Last night, I went out to say good night to Harry, and I heard a kitten in distress. It wasn’t one of the four new ones. It was on the other side of the wooden fence between the fence and the neighbor’s old shed. I couldn’t see anything even after I got the flashlight. I kept calling it, but to no avail.
This morning as soon as I went out the back door, the same kitten started crying again. This time I could see it wedged between the fence and a pipe. I pulled the little guy out and freaked out. The poor kitten was shivering and its eyes were caked over. I shifted the inside pups and cats around and got the kitten into a crate in my bathroom. I had nothing but powered milk, so I fed it some with a syringe after cleaning its eyes. (I warmed it in the microwave.) I put a warm binkie in the crate and hurried off to work.
Since I had a class at 9:00 and the SPCA didn’t open until then, Roberto called them for me. It was a no-go. The kitten had to weigh 2 lbs. Same thing with our vet. Before class, I ran around asking if anyone knew someone with a nursing mother cat and I got nothing. However, one teacher who had helped me place one of the April Fool’s Day kittens said she would call her vet if needed.
By 10:00 Roberto had reported back the disappointing news, and then I told my colleague. She called her vet and in ten minutes had a name and number for me. There is a woman who takes in orphan kittens. I called her and pled the kitten’s case. She said she would call another woman who had nursing mom cats and get back to me. By 11:45 she hadn’t heard back, but she said if the kitten was still alive to bring it.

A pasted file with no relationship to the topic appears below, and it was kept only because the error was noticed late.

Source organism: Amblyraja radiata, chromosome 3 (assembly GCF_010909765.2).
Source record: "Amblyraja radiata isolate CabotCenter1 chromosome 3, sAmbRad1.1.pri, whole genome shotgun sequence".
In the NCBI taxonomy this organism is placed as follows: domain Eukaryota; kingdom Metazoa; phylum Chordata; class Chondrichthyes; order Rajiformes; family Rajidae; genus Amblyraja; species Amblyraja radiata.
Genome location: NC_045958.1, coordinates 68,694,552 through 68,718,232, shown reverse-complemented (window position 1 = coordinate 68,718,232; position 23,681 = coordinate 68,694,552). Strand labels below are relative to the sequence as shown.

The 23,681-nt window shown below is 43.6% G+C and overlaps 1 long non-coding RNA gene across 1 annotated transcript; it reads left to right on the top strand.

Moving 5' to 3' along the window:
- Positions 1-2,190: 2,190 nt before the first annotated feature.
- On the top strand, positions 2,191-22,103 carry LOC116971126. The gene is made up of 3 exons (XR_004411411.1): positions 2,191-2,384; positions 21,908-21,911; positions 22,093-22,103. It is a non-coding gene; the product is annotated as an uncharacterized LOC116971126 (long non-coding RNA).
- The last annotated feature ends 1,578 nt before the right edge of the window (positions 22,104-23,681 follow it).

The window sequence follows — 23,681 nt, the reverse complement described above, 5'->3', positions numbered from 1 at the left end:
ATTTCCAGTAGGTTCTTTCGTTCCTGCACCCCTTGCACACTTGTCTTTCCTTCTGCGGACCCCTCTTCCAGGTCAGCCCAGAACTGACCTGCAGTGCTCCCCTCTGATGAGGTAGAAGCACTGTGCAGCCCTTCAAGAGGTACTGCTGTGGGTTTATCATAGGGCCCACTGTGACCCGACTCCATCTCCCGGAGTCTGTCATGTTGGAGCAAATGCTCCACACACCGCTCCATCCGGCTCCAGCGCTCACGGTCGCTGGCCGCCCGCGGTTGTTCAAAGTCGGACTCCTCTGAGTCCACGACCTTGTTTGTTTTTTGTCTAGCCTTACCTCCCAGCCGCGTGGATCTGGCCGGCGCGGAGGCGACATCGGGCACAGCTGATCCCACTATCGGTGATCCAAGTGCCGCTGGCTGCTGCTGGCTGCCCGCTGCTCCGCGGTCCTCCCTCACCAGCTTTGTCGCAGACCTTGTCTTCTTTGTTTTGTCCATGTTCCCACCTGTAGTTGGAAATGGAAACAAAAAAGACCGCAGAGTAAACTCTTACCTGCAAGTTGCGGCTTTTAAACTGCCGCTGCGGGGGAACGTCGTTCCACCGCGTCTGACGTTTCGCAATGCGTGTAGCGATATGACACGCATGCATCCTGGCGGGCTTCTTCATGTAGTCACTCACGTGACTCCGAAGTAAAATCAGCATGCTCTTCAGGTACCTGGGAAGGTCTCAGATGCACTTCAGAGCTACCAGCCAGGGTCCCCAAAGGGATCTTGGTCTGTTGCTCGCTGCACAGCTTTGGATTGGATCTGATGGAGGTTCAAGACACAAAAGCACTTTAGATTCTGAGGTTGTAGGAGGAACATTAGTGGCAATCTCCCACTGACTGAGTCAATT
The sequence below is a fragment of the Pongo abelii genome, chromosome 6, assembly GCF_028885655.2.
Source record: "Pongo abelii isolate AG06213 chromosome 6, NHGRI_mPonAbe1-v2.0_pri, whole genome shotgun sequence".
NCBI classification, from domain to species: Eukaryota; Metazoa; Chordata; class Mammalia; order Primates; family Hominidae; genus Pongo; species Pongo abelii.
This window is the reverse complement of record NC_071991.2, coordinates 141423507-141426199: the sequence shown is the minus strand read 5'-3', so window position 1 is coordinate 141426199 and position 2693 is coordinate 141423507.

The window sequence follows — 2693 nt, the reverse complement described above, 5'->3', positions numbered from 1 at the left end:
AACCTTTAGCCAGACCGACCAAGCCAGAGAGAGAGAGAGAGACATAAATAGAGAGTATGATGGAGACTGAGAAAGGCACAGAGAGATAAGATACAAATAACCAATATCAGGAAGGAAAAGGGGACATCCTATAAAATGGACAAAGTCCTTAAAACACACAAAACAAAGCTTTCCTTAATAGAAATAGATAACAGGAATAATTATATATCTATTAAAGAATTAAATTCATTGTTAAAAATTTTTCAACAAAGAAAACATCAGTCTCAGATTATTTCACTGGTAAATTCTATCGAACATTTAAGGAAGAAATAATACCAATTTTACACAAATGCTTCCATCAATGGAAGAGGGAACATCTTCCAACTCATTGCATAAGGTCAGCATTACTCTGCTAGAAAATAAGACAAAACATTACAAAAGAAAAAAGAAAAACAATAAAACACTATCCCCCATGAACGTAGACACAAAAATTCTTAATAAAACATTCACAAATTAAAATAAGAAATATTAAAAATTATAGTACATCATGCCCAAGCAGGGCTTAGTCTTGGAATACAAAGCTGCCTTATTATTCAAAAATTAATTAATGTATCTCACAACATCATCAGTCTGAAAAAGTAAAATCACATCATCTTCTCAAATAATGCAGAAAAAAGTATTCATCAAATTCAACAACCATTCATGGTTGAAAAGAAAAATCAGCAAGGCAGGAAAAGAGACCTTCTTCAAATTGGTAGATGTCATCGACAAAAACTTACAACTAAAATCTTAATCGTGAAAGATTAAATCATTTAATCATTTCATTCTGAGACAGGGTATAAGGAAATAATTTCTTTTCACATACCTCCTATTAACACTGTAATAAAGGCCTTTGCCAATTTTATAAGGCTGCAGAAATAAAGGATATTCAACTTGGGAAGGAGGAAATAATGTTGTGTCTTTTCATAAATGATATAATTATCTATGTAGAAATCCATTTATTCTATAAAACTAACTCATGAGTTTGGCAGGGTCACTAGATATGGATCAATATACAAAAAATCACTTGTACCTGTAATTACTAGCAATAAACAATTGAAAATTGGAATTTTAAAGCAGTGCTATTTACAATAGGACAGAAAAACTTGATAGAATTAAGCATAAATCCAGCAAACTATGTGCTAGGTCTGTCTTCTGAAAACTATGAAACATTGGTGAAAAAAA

My last class went by like molasses. I even told my students why I was so anxious. (They asked.)
Finally 1:00 came and I rushed home. The kitten was alive! He was very sleepy. He didn’t mind the car ride much. He did cry a little bit.
It was easy to find the kind woman’s house. She shook my extended hand when we met and patted it — a kind woman. She took the kitten from me, declared him a boy and he promptly peed. She took it in stride, swept us both into her house and proceeded to clean the little guy up. She put some ointment in his eyes and then gave him a squirt of pink liquid vitamins, telling him he wouldn’t like it. She was right. After he got a taste of it, he held his little head straight up and shook it with displeasure.
He then got his bottle while I got to meet his nine new kitten mates. He’s now 10 of 10. After he finished, I helped move the 10 kitten to their crate full of things to climb on and play with. A couple of the kittens went to dig in the litter box and before long, the new boy was at the bottom of a big kitten pile.
We talked for a bit, and then I had to get back to work. I’m hopeful he will survive.
When I got home, all of the kittens were waiting for me. While they were eating, I took a closer look between the slats of the fence, and sure enough, there were three more tiny kittens sleeping in a tiny pile.
But who is the mom?
I had always thought one of the kittens looked slightly — ever so slightly — bigger than the other three. I waited. And waited. And then she slipped under the fence to the other side and I watched her go straight to the little pile of kittens.
Apparently, the little one I found this morning had slipped down from their precarious perch on the junk between the fence and the neighbor’s storage shed and perhaps either mom couldn’t get him out, or being so young, didn’t know to.
I will have to talk to my neighbor and get the kittens to a safe place. I’ll have to be careful. It’s imperative that I figure this out and do it right. Mom kitten is just too small and this is clearly her second litter in a very short period of time.